Here is the full sample including setting up of the context, the Source and Sink and a set of simple transformations: 

// set up the context
val g = FlowGraph.closed() { implicit builder: FlowGraph.Builder =>
  import FlowGraph.Implicits._

  // create the Source and Sink
  val in = Source(1 to 10)
  val out = Sink.ignore

  // create the fan out and fan in stages 
  val bcast = builder.add(Broadcast[Int](2))
  val merge = builder.add(Merge[Int](2))

  // create a set of transformations
  val f1, f2, f3, f4 = Flow[Int].map(_ + 10)

  // define the graph/stream processing blueprint
  in ~> f1 ~> bcast ~> f2 ~> merge ~> f3 ~> out
                                    bcast ~> f4 ~> merge
}

Higher Level than Actors

Snippets in the DSL are workflow pieces that allow easy definition of what should happen through different stages. Actors are extremely powerful (a model of general computation), but are fairly low-level and suffer from a lack of type safety, making them difficult to compose into workflows. Akka Streams is designed to provide a higher level abstraction on top of actors for defining your workflows—in a type and resource-safe manner. Developers working on streaming data into applications need to move data from point A to point B and do transformations in between, or capture data from A and B and then merge and enrich and pipe it to C. Akka Streams lets you to do all this in a very clean, intuitive and fully type safe way, allowing you to focus on the high-level workflow and business rules of the application without getting distracted by low level details and protocol design.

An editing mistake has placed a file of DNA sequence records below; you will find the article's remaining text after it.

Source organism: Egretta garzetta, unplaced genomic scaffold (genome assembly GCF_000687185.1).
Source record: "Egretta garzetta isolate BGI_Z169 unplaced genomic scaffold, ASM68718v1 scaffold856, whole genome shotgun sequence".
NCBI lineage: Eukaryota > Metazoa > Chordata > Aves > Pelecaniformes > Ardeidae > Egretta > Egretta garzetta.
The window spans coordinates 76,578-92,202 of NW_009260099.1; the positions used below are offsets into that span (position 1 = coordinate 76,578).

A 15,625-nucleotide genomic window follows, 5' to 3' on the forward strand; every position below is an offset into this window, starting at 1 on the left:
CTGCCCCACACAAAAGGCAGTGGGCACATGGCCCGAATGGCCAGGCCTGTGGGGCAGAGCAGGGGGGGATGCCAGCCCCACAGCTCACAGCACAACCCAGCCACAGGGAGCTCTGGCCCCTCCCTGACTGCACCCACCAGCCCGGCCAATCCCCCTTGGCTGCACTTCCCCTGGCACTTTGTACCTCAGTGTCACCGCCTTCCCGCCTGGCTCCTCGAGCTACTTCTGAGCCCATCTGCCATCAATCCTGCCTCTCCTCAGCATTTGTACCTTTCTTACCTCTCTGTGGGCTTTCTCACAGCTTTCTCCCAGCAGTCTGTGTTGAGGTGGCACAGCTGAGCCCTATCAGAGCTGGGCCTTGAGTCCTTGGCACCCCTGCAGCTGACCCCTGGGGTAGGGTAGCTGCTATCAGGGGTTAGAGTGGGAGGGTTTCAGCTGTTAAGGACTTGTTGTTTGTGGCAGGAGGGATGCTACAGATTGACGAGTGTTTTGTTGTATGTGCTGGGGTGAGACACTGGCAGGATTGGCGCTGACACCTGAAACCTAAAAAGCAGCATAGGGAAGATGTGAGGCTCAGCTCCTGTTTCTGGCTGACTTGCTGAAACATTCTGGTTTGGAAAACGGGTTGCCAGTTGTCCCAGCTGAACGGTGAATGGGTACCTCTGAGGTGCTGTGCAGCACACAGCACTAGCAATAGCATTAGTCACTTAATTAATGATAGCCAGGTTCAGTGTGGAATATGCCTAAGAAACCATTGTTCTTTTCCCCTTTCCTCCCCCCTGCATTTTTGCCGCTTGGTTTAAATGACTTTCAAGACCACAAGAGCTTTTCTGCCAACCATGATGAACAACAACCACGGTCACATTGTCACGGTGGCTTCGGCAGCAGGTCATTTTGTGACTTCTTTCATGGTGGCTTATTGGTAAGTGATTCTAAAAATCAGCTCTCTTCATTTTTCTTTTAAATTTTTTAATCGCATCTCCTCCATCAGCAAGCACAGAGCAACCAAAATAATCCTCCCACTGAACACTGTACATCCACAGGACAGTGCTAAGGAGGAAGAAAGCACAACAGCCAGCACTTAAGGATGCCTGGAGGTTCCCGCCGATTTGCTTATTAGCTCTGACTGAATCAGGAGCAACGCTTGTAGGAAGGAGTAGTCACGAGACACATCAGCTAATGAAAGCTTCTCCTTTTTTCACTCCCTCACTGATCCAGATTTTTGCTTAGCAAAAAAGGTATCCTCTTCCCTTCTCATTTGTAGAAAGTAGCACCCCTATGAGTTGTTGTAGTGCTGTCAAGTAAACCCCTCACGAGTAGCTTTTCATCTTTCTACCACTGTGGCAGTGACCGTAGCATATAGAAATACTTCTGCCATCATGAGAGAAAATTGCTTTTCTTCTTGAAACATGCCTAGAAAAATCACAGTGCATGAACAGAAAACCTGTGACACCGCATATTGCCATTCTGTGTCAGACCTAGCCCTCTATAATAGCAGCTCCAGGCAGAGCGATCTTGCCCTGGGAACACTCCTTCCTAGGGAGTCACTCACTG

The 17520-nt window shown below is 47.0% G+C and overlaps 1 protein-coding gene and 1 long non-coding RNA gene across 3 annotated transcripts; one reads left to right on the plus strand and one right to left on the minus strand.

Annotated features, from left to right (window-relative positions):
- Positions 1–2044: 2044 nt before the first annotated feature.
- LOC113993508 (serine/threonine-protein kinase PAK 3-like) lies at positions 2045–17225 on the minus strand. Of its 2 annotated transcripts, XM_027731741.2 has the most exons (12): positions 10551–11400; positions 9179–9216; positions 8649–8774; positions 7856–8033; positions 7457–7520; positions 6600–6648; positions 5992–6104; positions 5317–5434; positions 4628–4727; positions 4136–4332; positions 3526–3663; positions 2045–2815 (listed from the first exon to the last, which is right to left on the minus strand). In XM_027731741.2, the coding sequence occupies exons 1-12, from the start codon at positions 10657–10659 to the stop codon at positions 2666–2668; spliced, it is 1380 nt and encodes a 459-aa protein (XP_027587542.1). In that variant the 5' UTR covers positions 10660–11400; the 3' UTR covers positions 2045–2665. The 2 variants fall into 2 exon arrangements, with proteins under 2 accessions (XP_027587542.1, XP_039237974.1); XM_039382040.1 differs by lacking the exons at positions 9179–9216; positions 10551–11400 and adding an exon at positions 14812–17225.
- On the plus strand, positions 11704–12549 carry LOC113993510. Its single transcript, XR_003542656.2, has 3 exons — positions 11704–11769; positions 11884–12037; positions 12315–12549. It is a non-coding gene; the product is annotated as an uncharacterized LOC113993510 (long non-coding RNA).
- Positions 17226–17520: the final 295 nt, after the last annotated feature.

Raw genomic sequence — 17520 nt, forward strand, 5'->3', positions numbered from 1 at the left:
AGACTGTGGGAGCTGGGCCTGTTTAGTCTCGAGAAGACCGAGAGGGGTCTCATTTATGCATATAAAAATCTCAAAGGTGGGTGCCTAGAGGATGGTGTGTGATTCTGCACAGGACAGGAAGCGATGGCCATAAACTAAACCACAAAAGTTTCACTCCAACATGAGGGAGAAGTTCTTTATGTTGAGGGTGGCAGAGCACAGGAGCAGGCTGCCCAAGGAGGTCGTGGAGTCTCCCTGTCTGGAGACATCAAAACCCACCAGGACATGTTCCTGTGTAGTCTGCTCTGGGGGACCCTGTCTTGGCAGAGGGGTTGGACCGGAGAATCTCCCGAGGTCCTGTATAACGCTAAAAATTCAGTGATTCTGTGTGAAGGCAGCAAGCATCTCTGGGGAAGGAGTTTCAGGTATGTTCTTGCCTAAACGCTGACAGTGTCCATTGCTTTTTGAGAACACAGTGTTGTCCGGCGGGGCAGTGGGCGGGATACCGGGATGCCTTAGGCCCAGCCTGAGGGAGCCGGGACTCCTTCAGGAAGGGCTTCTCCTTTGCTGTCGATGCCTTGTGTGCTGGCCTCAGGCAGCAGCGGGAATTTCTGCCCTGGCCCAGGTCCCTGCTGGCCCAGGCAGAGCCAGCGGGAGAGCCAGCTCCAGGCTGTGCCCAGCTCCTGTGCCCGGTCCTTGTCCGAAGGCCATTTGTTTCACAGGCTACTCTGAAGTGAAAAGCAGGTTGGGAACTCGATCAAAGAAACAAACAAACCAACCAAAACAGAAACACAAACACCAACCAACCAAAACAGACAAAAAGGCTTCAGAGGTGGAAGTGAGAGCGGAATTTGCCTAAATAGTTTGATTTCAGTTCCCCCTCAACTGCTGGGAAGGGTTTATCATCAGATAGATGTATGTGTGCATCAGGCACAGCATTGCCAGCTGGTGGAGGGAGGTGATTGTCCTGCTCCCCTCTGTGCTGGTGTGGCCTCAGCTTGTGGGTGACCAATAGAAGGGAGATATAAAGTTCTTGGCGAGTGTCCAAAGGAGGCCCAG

Decoupling Definition from Execution